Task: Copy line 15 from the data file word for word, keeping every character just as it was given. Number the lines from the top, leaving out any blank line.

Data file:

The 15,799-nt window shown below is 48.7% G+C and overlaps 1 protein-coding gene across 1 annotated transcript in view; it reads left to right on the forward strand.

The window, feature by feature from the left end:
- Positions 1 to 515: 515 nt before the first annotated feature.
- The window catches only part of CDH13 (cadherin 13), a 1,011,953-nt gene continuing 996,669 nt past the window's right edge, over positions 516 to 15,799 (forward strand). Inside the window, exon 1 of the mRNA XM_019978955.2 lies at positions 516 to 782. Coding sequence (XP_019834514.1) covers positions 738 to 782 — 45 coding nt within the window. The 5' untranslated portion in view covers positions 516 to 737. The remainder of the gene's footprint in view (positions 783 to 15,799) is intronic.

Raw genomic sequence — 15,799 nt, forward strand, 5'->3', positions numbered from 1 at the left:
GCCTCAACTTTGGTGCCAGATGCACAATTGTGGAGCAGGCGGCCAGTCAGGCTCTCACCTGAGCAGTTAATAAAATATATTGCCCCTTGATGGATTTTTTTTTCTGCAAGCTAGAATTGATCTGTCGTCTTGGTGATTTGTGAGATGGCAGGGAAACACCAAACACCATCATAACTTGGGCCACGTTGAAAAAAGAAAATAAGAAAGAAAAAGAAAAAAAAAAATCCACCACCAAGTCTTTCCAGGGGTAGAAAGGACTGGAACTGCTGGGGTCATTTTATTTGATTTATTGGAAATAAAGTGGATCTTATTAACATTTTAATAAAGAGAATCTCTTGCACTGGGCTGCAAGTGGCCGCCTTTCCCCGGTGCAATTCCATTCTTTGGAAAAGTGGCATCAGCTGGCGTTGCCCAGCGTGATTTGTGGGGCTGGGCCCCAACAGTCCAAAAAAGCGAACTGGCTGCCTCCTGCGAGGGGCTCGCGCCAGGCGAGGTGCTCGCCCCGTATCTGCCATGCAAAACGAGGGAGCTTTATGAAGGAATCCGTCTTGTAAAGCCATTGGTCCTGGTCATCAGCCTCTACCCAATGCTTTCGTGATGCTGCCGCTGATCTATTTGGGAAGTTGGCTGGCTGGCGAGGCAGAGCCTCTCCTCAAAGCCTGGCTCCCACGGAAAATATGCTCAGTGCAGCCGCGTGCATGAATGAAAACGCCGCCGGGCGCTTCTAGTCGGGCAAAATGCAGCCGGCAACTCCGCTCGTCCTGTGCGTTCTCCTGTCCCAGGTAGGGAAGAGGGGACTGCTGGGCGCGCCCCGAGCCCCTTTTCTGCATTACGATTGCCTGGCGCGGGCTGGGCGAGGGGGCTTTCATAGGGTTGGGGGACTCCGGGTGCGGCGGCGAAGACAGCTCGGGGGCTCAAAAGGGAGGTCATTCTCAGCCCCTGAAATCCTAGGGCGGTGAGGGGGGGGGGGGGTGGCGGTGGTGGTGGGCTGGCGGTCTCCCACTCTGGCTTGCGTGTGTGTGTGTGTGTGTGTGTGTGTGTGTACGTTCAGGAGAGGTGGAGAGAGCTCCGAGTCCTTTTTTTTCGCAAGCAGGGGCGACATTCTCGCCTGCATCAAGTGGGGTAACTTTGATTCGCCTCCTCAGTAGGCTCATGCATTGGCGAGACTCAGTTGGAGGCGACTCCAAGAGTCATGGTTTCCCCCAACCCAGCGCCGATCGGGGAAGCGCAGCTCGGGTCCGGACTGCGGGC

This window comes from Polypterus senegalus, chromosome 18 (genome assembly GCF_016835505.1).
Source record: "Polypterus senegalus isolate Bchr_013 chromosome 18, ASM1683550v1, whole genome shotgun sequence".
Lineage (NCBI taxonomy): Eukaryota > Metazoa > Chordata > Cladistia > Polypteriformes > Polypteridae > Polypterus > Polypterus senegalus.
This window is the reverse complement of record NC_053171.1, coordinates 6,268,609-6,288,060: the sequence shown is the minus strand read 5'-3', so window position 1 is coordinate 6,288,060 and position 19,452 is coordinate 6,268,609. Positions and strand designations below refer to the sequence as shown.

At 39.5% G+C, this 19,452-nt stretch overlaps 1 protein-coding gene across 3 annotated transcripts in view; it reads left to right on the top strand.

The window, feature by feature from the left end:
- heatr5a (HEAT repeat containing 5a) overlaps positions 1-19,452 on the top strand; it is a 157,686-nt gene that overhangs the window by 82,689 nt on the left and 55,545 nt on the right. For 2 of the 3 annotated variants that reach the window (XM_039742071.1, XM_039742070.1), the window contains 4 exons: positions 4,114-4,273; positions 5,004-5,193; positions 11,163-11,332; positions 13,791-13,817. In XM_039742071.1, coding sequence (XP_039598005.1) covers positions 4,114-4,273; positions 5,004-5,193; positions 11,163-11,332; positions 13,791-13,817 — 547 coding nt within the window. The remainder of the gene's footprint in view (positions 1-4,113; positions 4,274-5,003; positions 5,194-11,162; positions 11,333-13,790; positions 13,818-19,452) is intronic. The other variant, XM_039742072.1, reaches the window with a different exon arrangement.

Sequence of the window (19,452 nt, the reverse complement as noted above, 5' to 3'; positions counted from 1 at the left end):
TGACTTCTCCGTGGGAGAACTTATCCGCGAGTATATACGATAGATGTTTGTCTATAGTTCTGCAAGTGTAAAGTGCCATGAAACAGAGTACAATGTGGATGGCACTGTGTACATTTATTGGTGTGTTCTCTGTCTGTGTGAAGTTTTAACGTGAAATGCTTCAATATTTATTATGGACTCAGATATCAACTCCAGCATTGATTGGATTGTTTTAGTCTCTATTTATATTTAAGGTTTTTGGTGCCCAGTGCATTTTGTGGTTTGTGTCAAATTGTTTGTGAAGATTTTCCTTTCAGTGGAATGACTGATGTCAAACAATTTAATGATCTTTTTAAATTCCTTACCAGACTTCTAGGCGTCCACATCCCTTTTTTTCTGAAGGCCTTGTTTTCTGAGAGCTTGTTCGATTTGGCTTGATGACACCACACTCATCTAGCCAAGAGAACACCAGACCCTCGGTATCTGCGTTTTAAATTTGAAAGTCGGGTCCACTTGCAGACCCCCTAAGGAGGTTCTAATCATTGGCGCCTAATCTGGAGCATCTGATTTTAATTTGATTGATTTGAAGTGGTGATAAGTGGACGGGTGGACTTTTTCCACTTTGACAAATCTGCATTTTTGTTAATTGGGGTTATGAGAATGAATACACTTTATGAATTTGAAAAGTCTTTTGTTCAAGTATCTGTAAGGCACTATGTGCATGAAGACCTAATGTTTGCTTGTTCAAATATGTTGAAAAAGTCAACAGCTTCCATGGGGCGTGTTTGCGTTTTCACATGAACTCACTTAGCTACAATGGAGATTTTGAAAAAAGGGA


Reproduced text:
TGACTTCTCCGTGGGAGAACTTATCCGCGAGTATATACGATAGATGTTTGTCTATAGTTCTGCAAGTGTAAAGTGCCATGAAACAGAGTACAATGTGGATGGCACTGTGTACATTTATTGGTGTGTTCTCTGTCTGTGTGAAGTTTTAACGTGAAATGCTTCAATATTTATTATGGACTCAGATATCAACTCCAGCATTGATTGGATTGTTTTAGTCTCTATTTATATTTAAGGTTTTTGGTGCCCAGTGCATTTTGTGGTTTGTGTCAAATTGTTTGTGAAGATTTTCCTTTCAGTGGAATGACTGATGTCAAACAATTTAATGATCTTTTTAAATTCCTTACCAGACTTCTAGGCGTCCACATCCCTTTTTTTCTGAAGGCCTTGTTTTCTGAGAGCTTGTTCGATTTGGCTTGATGACACCACACTCATCTAGCCAAGAGAACACCAGACCCTCGGTATCTGCGTTTTAAATTTGAAAGTCGGGTCCACTTGCAGACCCCCTAAGGAGGTTCTAATCATTGGCGCCTAATCTGGAGCATCTGATTTTAATTTGATTGATTTGAAGTGGTGATAAGTGGACGGGTGGACTTTTTCCACTTTGACAAATCTGCATTTTTGTTAATTGGGGTTATGAGAATGAATACACTTTATGAATTTGAAAAGTCTTTTGTTCAAGTATCTGTAAGGCACTATGTGCATGAAGACCTAATGTTTGCTTGTTCAAATATGTTGAAAAAGTCAACAGCTTCCATGGGGCGTGTTTGCGTTTTCACATGAACTCACTTAGCTACAATGGAGATTTTGAAAAAAGGGA